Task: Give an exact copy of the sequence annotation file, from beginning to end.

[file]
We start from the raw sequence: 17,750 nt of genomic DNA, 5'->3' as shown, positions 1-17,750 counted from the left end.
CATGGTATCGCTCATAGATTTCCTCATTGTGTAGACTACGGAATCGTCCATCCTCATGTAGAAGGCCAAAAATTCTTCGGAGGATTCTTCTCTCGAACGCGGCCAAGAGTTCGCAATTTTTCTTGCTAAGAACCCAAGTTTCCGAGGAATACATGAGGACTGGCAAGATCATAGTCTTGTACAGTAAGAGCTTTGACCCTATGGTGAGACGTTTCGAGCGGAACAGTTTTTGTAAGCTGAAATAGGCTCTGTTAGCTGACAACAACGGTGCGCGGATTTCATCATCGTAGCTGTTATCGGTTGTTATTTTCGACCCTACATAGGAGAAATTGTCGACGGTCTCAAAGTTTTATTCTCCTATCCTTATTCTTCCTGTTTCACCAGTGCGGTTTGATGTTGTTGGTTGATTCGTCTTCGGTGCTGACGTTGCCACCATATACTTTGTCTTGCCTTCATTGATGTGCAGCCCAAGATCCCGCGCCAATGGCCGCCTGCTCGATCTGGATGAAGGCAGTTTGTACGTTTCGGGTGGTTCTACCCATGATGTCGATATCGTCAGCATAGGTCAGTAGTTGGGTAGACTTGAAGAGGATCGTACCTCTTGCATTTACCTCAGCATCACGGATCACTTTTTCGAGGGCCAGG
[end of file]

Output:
We start from the raw sequence: 17,750 nt of genomic DNA, 5'->3' as shown, positions 1-17,750 counted from the left end.
CATGGTATCGCTCATAGATTTCCTCATTGTGTAGACTACGGAATCGTCCATCCTCATGTAGAAGGCCAAAAATTCTTCGGAGGATTCTTCTCTCGAACGCGGCCAAGAGTTCGCAATTTTTCTTGCTAAGAACCCAAGTTTCCGAGGAATACATGAGGACTGGCAAGATCATAGTCTTGTACAGTAAGAGCTTTGACCCTATGGTGAGACGTTTCGAGCGGAACAGTTTTTGTAAGCTGAAATAGGCTCTGTTAGCTGACAACAACGGTGCGCGGATTTCATCATCGTAGCTGTTATCGGTTGTTATTTTCGACCCTACATAGGAGAAATTGTCGACGGTCTCAAAGTTTTATTCTCCTATCCTTATTCTTCCTGTTTCACCAGTGCGGTTTGATGTTGTTGGTTGATTCGTCTTCGGTGCTGACGTTGCCACCATATACTTTGTCTTGCCTTCATTGATGTGCAGCCCAAGATCCCGCGCCAATGGCCGCCTGCTCGATCTGGATGAAGGCAGTTTGTACGTTTCGGGTGGTTCTACCCATGATGTCGATATCGTCAGCATAGGTCAGTAGTTGGGTAGACTTGAAGAGGATCGTACCTCTTGCATTTACCTCAGCATCACGGATCACTTTTTCGAGGGCCAGG